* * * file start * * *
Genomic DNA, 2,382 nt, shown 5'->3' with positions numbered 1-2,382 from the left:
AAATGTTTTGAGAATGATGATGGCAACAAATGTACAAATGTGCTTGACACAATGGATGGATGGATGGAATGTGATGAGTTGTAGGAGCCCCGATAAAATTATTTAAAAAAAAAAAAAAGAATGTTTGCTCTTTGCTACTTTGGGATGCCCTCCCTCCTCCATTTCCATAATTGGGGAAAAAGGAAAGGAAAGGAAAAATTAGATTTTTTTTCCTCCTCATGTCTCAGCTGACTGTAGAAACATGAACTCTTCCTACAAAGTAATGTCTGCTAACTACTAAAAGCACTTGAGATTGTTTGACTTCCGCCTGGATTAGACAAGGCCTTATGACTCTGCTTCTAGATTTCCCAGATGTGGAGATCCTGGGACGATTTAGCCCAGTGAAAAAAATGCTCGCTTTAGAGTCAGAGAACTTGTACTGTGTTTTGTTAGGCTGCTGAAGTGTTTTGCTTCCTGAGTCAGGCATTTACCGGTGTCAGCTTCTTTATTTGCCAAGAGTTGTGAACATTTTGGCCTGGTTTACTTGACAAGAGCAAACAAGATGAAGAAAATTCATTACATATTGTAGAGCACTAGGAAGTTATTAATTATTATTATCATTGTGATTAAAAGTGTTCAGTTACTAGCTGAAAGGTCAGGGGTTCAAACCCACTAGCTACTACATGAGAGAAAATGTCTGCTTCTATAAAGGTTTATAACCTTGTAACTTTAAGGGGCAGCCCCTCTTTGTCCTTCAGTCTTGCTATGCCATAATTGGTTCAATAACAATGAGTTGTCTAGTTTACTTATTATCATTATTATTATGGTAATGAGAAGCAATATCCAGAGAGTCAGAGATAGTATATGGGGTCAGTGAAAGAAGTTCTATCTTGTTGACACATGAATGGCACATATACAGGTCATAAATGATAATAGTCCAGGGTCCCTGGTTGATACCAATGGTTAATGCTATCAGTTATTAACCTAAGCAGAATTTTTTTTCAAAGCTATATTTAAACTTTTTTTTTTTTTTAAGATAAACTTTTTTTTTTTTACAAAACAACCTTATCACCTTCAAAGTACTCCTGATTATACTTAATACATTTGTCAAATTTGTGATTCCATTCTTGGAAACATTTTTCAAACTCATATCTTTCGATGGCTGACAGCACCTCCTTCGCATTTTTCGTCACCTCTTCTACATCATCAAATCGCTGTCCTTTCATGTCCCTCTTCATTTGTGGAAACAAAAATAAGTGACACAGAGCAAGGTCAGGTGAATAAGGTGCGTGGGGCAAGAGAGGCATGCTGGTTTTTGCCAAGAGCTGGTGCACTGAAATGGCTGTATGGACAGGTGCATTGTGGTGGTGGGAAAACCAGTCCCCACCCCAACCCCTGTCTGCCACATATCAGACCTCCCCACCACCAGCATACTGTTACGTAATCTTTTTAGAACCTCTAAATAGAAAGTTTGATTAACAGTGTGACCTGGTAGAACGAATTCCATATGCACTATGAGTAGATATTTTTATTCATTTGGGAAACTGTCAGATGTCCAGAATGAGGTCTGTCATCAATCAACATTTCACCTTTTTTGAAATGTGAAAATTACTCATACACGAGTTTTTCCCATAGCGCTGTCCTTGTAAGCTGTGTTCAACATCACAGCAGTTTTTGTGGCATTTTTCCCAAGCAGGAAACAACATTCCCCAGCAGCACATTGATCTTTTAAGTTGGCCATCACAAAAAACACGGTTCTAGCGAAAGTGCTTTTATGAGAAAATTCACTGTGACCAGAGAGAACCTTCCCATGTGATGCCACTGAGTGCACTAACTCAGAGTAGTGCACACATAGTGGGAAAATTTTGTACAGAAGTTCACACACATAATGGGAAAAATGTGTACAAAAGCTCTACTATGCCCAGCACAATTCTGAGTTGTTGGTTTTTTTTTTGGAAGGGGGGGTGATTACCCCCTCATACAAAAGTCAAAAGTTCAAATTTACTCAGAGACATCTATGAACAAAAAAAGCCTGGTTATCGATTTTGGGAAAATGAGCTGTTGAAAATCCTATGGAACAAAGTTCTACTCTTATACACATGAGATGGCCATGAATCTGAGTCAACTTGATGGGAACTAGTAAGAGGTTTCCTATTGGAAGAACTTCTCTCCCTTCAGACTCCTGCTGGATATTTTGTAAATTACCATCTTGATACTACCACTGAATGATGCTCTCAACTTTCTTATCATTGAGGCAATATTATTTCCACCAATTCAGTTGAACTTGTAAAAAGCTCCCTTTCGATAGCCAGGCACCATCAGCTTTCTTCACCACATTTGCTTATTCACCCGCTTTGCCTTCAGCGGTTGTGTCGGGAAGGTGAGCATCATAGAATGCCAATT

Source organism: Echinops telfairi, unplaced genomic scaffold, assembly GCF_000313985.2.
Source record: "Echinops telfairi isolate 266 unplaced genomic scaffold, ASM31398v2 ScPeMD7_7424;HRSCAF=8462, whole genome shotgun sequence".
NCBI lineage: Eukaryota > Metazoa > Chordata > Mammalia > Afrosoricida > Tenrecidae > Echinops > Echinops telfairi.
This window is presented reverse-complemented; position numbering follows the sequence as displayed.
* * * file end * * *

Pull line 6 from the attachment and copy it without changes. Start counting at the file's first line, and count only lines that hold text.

This window is presented reverse-complemented; position numbering follows the sequence as displayed.